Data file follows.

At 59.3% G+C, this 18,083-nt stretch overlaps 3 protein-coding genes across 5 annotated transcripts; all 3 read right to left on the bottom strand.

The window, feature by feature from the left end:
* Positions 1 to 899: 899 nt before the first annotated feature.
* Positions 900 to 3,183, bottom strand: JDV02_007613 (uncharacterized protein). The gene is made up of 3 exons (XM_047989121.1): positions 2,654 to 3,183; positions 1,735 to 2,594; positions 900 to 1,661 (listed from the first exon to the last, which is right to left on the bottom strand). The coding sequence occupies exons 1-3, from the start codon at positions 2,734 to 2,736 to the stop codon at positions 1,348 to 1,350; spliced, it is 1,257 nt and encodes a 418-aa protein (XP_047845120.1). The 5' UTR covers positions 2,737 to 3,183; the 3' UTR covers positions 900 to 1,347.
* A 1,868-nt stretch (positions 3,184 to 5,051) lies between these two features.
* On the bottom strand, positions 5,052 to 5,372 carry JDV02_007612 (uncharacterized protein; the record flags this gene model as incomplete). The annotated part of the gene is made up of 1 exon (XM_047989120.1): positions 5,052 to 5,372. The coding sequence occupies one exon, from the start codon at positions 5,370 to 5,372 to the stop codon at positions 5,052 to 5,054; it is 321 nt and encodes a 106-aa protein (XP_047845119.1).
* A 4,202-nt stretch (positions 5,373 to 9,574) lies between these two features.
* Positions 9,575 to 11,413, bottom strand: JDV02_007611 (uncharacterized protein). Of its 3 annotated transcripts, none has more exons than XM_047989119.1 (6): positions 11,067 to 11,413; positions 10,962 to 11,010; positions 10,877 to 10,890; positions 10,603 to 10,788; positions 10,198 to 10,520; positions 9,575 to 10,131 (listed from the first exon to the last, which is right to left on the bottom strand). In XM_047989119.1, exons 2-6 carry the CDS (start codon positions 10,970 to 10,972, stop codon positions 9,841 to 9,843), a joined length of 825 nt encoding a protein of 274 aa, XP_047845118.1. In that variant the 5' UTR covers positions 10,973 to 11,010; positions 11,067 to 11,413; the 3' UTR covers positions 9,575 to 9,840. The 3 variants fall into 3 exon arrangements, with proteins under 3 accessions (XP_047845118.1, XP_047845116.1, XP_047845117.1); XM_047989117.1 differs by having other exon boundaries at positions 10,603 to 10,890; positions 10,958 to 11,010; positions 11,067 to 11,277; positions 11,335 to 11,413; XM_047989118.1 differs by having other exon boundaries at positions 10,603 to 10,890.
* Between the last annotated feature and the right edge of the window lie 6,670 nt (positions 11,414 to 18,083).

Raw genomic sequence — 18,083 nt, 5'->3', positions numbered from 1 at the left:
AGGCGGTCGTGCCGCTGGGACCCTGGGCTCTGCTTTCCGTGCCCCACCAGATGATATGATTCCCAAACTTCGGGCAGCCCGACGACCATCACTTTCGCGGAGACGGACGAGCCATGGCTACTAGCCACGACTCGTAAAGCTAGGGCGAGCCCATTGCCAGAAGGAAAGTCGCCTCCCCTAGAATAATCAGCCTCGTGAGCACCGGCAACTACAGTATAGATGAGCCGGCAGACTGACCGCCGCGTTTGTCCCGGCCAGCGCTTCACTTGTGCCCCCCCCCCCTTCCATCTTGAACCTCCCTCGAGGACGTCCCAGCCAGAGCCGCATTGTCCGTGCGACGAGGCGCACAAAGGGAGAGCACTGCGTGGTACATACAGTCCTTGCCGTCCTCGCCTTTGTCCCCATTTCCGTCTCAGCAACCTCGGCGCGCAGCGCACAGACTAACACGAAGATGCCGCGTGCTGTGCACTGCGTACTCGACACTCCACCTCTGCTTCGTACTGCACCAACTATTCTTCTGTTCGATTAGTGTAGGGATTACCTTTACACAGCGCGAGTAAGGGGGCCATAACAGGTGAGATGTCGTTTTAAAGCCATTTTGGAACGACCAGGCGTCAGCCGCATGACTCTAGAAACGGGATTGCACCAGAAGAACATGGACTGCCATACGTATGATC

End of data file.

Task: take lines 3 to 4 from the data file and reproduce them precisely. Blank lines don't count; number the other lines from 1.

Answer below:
* Positions 1 to 899: 899 nt before the first annotated feature.
* Positions 900 to 3,183, bottom strand: JDV02_007613 (uncharacterized protein). The gene is made up of 3 exons (XM_047989121.1): positions 2,654 to 3,183; positions 1,735 to 2,594; positions 900 to 1,661 (listed from the first exon to the last, which is right to left on the bottom strand). The coding sequence occupies exons 1-3, from the start codon at positions 2,734 to 2,736 to the stop codon at positions 1,348 to 1,350; spliced, it is 1,257 nt and encodes a 418-aa protein (XP_047845120.1). The 5' UTR covers positions 2,737 to 3,183; the 3' UTR covers positions 900 to 1,347.